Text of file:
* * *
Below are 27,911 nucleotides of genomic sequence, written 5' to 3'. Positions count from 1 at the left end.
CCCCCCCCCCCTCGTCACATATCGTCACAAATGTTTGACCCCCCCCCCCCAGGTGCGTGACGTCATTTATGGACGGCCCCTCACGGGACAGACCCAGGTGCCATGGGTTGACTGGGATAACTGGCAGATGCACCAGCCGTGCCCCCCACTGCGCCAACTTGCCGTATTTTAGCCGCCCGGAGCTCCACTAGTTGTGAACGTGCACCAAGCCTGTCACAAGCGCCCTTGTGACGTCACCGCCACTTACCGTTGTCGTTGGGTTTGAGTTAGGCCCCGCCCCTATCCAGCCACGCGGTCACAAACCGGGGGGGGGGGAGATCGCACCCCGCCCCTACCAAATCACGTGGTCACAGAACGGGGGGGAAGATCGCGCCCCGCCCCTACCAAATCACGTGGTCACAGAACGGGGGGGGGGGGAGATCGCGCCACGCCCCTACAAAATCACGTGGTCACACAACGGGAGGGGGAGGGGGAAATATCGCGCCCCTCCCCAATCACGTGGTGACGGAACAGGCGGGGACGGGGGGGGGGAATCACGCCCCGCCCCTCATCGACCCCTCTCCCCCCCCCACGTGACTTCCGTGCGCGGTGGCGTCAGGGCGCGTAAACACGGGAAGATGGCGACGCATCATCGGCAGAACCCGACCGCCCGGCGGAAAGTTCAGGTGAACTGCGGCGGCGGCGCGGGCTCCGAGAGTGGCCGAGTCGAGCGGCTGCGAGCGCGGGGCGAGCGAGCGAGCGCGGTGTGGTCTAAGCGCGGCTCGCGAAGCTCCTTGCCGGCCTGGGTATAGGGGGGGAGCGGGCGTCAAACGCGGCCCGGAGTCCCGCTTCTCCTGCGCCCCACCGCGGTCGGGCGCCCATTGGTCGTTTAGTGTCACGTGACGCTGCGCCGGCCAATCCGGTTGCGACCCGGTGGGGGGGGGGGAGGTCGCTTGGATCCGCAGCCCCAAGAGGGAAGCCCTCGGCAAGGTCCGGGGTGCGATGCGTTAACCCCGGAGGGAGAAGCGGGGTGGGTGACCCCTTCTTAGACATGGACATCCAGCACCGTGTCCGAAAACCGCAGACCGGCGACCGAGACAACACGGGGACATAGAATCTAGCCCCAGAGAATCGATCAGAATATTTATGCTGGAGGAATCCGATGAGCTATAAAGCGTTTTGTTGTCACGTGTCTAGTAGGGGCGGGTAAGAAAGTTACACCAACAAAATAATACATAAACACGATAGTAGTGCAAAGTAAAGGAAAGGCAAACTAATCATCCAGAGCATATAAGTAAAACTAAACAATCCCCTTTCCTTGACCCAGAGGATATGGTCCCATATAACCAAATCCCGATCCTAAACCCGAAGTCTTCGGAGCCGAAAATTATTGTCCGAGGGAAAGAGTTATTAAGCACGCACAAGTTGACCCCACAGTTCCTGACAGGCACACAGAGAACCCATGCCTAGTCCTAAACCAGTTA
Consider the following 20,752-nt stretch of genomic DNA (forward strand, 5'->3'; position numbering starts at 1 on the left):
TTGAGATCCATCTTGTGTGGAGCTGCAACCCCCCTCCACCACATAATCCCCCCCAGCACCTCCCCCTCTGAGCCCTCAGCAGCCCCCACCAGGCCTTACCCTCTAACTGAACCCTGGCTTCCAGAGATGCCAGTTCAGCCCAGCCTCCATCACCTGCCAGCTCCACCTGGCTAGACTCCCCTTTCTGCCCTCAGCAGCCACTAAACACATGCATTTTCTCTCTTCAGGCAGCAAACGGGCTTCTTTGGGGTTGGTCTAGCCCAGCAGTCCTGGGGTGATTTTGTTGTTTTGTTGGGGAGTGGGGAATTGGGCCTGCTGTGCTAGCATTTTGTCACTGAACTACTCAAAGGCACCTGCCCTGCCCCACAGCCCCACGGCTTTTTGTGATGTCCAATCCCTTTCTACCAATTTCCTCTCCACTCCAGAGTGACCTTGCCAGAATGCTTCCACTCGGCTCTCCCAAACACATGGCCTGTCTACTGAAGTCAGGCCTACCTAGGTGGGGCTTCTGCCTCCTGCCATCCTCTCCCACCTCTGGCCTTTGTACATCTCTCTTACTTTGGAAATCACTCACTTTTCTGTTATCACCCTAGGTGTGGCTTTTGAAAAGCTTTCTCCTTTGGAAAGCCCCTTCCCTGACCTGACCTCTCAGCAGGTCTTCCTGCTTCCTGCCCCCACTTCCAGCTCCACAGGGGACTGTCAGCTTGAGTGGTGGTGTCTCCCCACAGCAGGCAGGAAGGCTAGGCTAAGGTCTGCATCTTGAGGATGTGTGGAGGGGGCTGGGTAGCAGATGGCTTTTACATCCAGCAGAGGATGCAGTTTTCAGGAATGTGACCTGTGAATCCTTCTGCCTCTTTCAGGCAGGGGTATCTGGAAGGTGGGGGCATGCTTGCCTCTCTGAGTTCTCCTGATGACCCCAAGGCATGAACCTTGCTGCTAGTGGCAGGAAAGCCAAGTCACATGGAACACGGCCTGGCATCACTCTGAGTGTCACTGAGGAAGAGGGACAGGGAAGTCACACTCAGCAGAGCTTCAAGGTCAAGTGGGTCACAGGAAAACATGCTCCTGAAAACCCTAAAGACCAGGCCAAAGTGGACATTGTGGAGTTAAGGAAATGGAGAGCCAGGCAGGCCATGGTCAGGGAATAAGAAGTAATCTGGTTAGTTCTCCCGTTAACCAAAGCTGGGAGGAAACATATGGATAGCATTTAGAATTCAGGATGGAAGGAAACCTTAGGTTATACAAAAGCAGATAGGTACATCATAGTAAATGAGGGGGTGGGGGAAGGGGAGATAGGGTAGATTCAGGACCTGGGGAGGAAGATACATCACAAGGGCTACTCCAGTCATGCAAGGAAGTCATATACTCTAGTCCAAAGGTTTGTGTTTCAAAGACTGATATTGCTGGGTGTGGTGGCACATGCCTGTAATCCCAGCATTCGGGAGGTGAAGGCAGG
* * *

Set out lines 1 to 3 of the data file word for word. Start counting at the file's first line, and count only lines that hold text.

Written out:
Below are 27,911 nucleotides of genomic sequence, written 5' to 3'. Positions count from 1 at the left end.
CCCCCCCCCCCTCGTCACATATCGTCACAAATGTTTGACCCCCCCCCCCCAGGTGCGTGACGTCATTTATGGACGGCCCCTCACGGGACAGACCCAGGTGCCATGGGTTGACTGGGATAACTGGCAGATGCACCAGCCGTGCCCCCCACTGCGCCAACTTGCCGTATTTTAGCCGCCCGGAGCTCCACTAGTTGTGAACGTGCACCAAGCCTGTCACAAGCGCCCTTGTGACGTCACCGCCACTTACCGTTGTCGTTGGGTTTGAGTTAGGCCCCGCCCCTATCCAGCCACGCGGTCACAAACCGGGGGGGGGGGAGATCGCACCCCGCCCCTACCAAATCACGTGGTCACAGAACGGGGGGGAAGATCGCGCCCCGCCCCTACCAAATCACGTGGTCACAGAACGGGGGGGGGGGGAGATCGCGCCACGCCCCTACAAAATCACGTGGTCACACAACGGGAGGGGGAGGGGGAAATATCGCGCCCCTCCCCAATCACGTGGTGACGGAACAGGCGGGGACGGGGGGGGGGAATCACGCCCCGCCCCTCATCGACCCCTCTCCCCCCCCCACGTGACTTCCGTGCGCGGTGGCGTCAGGGCGCGTAAACACGGGAAGATGGCGACGCATCATCGGCAGAACCCGACCGCCCGGCGGAAAGTTCAGGTGAACTGCGGCGGCGGCGCGGGCTCCGAGAGTGGCCGAGTCGAGCGGCTGCGAGCGCGGGGCGAGCGAGCGAGCGCGGTGTGGTCTAAGCGCGGCTCGCGAAGCTCCTTGCCGGCCTGGGTATAGGGGGGGAGCGGGCGTCAAACGCGGCCCGGAGTCCCGCTTCTCCTGCGCCCCACCGCGGTCGGGCGCCCATTGGTCGTTTAGTGTCACGTGACGCTGCGCCGGCCAATCCGGTTGCGACCCGGTGGGGGGGGGGGAGGTCGCTTGGATCCGCAGCCCCAAGAGGGAAGCCCTCGGCAAGGTCCGGGGTGCGATGCGTTAACCCCGGAGGGAGAAGCGGGGTGGGTGACCCCTTCTTAGACATGGACATCCAGCACCGTGTCCGAAAACCGCAGACCGGCGACCGAGACAACACGGGGACATAGAATCTAGCCCCAGAGAATCGATCAGAATATTTATGCTGGAGGAATCCGATGAGCTATAAAGCGTTTTGTTGTCACGTGTCTAGTAGGGGCGGGTAAGAAAGTTACACCAACAAAATAATACATAAACACGATAGTAGTGCAAAGTAAAGGAAAGGCAAACTAATCATCCAGAGCATATAAGTAAAACTAAACAATCCCCTTTCCTTGACCCAGAGGATATGGTCCCATATAACCAAATCCCGATCCTAAACCCGAAGTCTTCGGAGCCGAAAATTATTGTCCGAGGGAAAGAGTTATTAAGCACGCACAAGTTGACCCCACAGTTCCTGACAGGCACACAGAGAACCCATGCCTAGTCCTAAACCAGTTA
Consider the following 20,752-nt stretch of genomic DNA (forward strand, 5'->3'; position numbering starts at 1 on the left):